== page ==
OBG talks to Enrique Gonzalez, CEO, Intellectual Property Ventures Group (IPVG)

 Enrique Gonzalez, CEO, Intellectual Property Ventures Group (IPVG)

Interview: Enrique Gonzalez

What is the forecast for growth in the internet population in the Philippines, and what opportunities does this present for companies?

ENRIQUE GONZALEZ: The demographic situation in the Philippines is quite unique in that it is heavily skewed towards a young population that is becoming gradually more affluent. It is widely anticipated that there will be unprecedented growth in the internet population of the country, set to increase from the current 30m to roughly 50m people by the year 2014.

Access to the internet continues to proliferate throughout society through both traditional and nontraditional means. While standard access points, such as internet cafes, will continue to be a valuable tool in opening internet access to wider sections of society, younger generations are increasingly turning to smart phones and other means of getting online. Those companies and corporations that are most willing and most able to adapt and cater to this growing internet population will be at the forefront of the next generation of economic activity and development.

How can the Philippines encourage and facilitate increased technology integration among small and medium-sized enterprises (SMEs)?

GONZALEZ: When any business is evaluating the feasibility of a large-scale investment, it considers both the price of the investment as well as the expected return.

Through this evaluation process, expensive technological investments have often not been economically viable for SMEs. However, over the next few years cloud computing will bring about a revolution in terms of the relationship that SMEs, and society more generally, have traditionally held with technology.

Another positive aspect of cloud computing is that it will render software and services much more affordable for SMEs, and offer distributors and firms the capability to further cater and individualise their services to the specific demands of SMEs. These needs are typically very different to those of larger companies.

To what extent is e-commerce expected to grow in the coming years in the Philippines, and how will this change the retail landscape?

GONZALEZ: The e-commerce market of the Philippines is extremely underutilised and underdeveloped. This is primarily because the Philippines remains to this day a cash-based economy, and the use of credit cards and other electronic forms of payment is currently not as popular as it is in other countries.

However, the rapid growth of the internet population is dramatically changing how consumers and retailers are approaching the internet. While consumers are increasingly taking note of the convenience offered by online shopping, the potential population of online consumers is such that Filipino companies are now becoming aware of this growing market. The rise in online retailing will occur hand-in-hand with the gradual development of online banking, which also remains a relatively untapped market in the Philippines. As the internet population grows and Filipinos become more accustomed to dealing with finances electronically, e-commerce is expected to take off.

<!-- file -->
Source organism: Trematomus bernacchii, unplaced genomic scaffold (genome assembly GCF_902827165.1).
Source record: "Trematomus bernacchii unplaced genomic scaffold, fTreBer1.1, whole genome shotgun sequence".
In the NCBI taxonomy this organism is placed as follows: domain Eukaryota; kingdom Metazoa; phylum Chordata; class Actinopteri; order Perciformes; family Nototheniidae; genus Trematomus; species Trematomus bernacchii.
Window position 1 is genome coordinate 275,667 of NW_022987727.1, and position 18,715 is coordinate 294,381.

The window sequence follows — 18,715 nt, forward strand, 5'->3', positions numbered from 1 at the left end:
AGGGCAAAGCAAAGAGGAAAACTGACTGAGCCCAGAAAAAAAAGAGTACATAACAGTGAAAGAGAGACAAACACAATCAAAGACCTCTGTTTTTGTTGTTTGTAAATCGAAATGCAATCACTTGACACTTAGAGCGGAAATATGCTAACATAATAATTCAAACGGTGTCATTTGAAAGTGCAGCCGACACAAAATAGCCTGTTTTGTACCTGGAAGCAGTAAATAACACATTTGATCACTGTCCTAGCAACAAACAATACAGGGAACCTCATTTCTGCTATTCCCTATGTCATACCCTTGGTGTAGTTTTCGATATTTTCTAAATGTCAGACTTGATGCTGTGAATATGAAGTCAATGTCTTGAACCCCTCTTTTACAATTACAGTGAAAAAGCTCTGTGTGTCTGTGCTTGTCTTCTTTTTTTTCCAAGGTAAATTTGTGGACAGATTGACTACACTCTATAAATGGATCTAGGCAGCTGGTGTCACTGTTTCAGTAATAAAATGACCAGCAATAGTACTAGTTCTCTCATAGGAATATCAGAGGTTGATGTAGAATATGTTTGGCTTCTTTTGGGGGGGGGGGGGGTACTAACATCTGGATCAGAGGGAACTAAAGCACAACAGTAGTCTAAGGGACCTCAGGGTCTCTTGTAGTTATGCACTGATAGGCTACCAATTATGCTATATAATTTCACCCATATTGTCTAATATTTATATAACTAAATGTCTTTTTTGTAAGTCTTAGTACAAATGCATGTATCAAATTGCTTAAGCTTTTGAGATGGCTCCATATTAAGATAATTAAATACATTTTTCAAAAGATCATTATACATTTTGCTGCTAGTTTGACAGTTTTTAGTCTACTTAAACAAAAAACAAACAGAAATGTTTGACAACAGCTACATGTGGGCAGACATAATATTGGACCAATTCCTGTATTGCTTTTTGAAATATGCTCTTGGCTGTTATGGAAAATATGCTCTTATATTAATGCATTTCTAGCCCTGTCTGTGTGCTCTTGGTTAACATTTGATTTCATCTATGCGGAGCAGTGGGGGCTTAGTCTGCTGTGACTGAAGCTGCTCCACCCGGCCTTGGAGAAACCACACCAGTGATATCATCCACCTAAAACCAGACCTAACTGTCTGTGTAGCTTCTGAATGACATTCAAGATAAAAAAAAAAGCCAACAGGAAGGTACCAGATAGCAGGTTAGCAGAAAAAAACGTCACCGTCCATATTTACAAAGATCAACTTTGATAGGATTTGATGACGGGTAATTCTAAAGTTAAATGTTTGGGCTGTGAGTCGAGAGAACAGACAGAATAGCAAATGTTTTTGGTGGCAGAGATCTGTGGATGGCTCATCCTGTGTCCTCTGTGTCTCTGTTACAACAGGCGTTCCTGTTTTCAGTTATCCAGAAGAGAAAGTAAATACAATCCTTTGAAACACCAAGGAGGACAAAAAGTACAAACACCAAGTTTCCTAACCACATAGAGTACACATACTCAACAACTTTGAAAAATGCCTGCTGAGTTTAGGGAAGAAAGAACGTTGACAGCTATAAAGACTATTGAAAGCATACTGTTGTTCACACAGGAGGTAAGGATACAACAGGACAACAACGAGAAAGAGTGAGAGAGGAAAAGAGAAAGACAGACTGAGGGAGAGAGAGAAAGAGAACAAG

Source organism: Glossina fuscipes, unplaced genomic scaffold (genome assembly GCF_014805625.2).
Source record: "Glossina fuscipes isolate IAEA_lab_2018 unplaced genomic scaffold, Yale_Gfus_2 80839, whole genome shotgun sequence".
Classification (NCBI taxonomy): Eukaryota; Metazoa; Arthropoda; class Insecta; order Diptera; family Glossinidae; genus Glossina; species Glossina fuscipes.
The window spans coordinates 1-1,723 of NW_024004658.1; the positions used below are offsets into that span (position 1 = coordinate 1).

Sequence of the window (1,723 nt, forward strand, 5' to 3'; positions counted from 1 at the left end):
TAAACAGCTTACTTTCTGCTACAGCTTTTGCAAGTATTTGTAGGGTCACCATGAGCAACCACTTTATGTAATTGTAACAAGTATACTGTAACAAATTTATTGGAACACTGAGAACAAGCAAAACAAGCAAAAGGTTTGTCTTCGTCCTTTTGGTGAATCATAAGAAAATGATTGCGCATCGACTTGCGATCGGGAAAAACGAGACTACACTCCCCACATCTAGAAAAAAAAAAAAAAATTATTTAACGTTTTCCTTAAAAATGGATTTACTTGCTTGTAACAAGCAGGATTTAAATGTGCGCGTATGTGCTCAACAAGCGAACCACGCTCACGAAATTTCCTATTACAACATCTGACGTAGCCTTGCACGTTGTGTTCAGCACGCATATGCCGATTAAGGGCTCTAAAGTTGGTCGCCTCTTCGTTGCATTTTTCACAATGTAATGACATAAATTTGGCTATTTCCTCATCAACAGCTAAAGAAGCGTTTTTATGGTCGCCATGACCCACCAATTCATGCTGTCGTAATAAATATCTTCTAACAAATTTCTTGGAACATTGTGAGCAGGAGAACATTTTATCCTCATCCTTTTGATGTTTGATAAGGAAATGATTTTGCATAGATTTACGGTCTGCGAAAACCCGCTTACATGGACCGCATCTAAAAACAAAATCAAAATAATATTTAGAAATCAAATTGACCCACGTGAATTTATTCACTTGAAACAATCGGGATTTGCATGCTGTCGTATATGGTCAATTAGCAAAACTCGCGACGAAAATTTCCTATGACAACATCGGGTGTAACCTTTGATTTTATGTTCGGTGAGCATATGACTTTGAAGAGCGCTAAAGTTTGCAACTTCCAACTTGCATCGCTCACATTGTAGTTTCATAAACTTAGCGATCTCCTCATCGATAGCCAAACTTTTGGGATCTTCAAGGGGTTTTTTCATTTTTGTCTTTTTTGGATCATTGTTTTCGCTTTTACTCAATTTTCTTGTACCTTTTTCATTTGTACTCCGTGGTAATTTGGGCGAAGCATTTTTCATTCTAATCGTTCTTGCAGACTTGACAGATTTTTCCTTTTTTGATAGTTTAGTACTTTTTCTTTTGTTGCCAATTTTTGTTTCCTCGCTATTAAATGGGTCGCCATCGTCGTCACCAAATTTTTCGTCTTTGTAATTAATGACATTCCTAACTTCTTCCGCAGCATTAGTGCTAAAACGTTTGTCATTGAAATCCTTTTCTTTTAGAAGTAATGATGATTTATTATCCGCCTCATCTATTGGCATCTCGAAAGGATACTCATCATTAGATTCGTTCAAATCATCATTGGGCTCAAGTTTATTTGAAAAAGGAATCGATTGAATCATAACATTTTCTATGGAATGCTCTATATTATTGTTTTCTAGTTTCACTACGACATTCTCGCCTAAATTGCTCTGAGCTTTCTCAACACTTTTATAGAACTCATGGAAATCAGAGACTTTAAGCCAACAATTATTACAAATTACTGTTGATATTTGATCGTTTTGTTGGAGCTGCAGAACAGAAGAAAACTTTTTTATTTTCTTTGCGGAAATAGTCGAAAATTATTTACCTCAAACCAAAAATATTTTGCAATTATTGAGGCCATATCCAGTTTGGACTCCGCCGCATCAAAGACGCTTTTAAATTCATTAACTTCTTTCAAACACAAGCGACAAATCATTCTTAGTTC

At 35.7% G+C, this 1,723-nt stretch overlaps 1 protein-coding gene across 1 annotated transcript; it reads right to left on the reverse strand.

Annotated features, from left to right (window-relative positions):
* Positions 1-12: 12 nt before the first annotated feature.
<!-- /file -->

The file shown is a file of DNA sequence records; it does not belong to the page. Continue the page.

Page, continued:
What are the social and economic implications of the rise of social networking?

GONZALEZ: Social networking has completely revolutionised the internet, how individuals perceive the internet, and how they interact with it. The internet is progressively becoming a more interactive experience for users, and it is also becoming a much more personal experience, one in which an individual can involve their friends and their family. The Philippines must realise that investments in the technology and IT sectors are important investments in the future of the country. Other countries in the region are increasingly directing resources to those sectors, and if the Philippines do not want to be left behind, it should do the same. Education will be key, and the government must ensure children can engage with technology at a young age to spur employment in emerging new sectors.

Anchor text: 
Enrique Gonzalez

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The Report: The Philippines 2012

Telecoms and IT chapter from The Report: The Philippines 2012

Cover of The Report: The Philippines 2012

The Report

This article is from the Telecoms and IT chapter of The Report: The Philippines 2012. Explore other chapters from this report.